Omega’s revenue from its own boutiques, which normally makes up about a fifth of the brand’s overall sales, increased 10 percent last year, according to President Stephen Urquhart. He said the brand doesn’t disclose total revenue. Cox estimates that sales at 105-year-old Rolex fell about 25 percent in 2009.
“It’s a goal for Omega to gain market share,” Urquhart said of the Swatch unit, which traces its roots back to 1848.
To estimate the market share of the watch makers, analysts look to certification data collected by a Swiss regulator known as the COSC, which reported 2008 figures in August. Rolex had 769,850 timepieces certified for accuracy by the COSC in 2008, 32 percent more than in 1999. Omega, which certifies most of its mechanical watches, almost tripled its certifications over the same period, with 377,514 in 2008. Certification is optional and requires the watches to pass a round of tests for accuracy.
Rolex doesn’t report sales and advises against using certification data to estimate revenue as those numbers don’t take into account inventory movements, spokeswoman Virginie Chevailler said. She declined to comment further.
In 2008, Rolex gained market share faster than Swatch Group, according to estimates by Vontobel’s Weber, who has covered the industry for 15 years. Swatch Group sold 16.3 percent of the world’s Swiss-made watches in that year, up from 15.4 percent in 2007, Weber said. Rolex, whose two brands are Rolex and Tudor, had a 16.1 percent share in 2008, up from 14.6 percent the previous year, the analyst said.
‘Brand For my Dad’
Omega gained luster with younger consumers when actor Daniel Craig wore its Planet Ocean in the 2006 James Bond movie “Casino Royale.” Craig’s predecessor as 007, Pierce Brosnan, appeared with an Omega in the 1995 film “Golden Eye.” Rolex was in earlier Bond movies, Sean Connery wearing a Submariner model in 1962’s “Dr. No.”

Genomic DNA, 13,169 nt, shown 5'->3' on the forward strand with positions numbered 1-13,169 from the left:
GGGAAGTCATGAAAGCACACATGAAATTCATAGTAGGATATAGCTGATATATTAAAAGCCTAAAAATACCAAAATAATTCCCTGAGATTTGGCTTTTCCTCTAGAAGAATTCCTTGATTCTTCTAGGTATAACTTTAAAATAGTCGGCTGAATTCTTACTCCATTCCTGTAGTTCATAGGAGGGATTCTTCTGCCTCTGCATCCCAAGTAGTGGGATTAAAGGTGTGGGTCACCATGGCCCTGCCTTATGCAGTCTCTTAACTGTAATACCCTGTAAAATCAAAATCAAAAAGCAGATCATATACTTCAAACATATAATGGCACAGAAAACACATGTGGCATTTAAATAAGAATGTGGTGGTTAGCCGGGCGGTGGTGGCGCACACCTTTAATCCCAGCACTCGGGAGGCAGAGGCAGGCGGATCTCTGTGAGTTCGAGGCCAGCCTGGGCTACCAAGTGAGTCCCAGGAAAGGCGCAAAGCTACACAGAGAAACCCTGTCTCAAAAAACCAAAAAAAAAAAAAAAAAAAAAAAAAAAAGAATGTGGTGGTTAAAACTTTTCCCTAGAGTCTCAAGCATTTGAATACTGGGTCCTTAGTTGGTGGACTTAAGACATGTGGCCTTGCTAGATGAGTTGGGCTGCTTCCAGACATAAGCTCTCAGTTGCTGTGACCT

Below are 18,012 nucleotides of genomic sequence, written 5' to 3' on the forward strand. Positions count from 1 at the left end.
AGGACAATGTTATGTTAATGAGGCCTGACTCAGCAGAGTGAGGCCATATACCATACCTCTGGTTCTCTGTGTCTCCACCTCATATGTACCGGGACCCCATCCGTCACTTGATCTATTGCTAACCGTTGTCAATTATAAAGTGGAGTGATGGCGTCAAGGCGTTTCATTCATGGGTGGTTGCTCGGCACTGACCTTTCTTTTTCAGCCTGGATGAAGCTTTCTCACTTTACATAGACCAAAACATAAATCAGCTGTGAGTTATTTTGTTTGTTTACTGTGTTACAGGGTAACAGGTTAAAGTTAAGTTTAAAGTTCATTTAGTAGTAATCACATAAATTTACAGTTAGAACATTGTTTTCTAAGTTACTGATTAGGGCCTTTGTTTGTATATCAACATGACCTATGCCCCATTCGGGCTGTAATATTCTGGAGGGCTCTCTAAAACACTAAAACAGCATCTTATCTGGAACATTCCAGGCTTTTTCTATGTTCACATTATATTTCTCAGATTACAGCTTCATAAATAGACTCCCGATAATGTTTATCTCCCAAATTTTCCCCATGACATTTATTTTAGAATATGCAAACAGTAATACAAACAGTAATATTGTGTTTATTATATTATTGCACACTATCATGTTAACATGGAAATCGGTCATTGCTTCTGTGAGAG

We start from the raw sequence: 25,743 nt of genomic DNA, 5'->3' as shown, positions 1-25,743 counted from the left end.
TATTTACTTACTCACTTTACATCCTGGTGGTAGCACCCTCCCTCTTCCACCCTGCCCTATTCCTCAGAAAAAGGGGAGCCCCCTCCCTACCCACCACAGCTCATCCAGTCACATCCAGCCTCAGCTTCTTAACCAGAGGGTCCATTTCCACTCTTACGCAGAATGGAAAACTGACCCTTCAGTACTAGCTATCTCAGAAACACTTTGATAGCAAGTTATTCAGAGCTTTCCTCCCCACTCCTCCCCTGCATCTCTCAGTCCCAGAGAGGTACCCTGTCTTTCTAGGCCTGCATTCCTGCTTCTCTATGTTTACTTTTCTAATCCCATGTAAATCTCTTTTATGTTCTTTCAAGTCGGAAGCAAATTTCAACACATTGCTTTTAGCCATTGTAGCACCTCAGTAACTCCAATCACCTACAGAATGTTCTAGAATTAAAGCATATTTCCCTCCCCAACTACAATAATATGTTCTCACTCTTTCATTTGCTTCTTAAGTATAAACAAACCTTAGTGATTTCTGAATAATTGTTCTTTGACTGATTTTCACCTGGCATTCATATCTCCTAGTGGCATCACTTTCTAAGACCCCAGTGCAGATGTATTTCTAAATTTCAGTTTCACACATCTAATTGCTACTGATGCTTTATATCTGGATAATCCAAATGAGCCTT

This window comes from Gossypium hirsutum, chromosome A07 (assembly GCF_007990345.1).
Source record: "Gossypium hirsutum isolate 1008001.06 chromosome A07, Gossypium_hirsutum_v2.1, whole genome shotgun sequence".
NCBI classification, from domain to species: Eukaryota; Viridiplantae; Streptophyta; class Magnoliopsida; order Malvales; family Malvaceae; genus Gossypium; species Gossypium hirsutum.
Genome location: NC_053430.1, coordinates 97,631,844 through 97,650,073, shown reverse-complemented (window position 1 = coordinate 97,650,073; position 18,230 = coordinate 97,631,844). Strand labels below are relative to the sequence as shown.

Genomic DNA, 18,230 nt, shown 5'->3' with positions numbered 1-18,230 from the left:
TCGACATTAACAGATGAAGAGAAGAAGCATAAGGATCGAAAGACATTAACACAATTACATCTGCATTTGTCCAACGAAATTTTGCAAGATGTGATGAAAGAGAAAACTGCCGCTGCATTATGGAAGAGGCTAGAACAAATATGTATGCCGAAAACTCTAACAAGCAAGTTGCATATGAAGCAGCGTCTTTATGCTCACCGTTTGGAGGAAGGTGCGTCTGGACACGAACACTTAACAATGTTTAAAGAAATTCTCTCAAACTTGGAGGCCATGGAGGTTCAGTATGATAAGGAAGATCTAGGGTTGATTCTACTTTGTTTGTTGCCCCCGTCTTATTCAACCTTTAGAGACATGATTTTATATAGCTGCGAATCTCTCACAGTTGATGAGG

“I won’t wear Rolex, that’s a brand for my dad,” said Dani Wen, a 23-year-old student from Guangzhou as she eyed a $3,800 ladies’ Omega Constellation in a Hong Kong watch shop.
Still, Rolex may maintain its market share in coming years as smaller brands go out of business, Vontobel’s Weber said. Retailers have been cutting the number of brands they stock in order to focus on better-selling marques, and they’re more likely to drop minor brands than names like Rolex, he said.
The company may be able to recover market share in China by investing more in the market, said Kevin Chau, Vice-Chairman of Sincere Watch HK Ltd., a Hong Kong-based watch wholesaler.
“The current resources Rolex is committing is only the tip of an iceberg,” Chau said.
“From a pure branding perspective, Omega have a very, very long way to go to get anywhere near Rolex,” said Jez Frampton, chief executive officer of brand consultant Interbrand. Interbrand estimates the Rolex brand’s value to have fallen 7 percent last year to $4.6 billion, making it one of the world’s top 100 brands. Omega isn’t within the top 150, Frampton said.
Rolex expects 2010 to be a better year than 2009, without matching 2008’s record sales, L’Agefi reported Oct. 1, citing Bruno Meier, almost a year after he replaced Patrick Heiniger as chief executive officer. Meier was chief financial officer at Rolex for three years after a banking career including positions at Deutsche Bank AG’s Swiss unit.
“The big battle is Omega versus Rolex,” said Andre Polony, the owner of the Piguet jewelry and watch store in Nyon, northeast of Geneva. “Rolex is losing market share against Omega and over time this might weaken Rolex’s hegemony.”
The article is reshiped by: Luxury Blog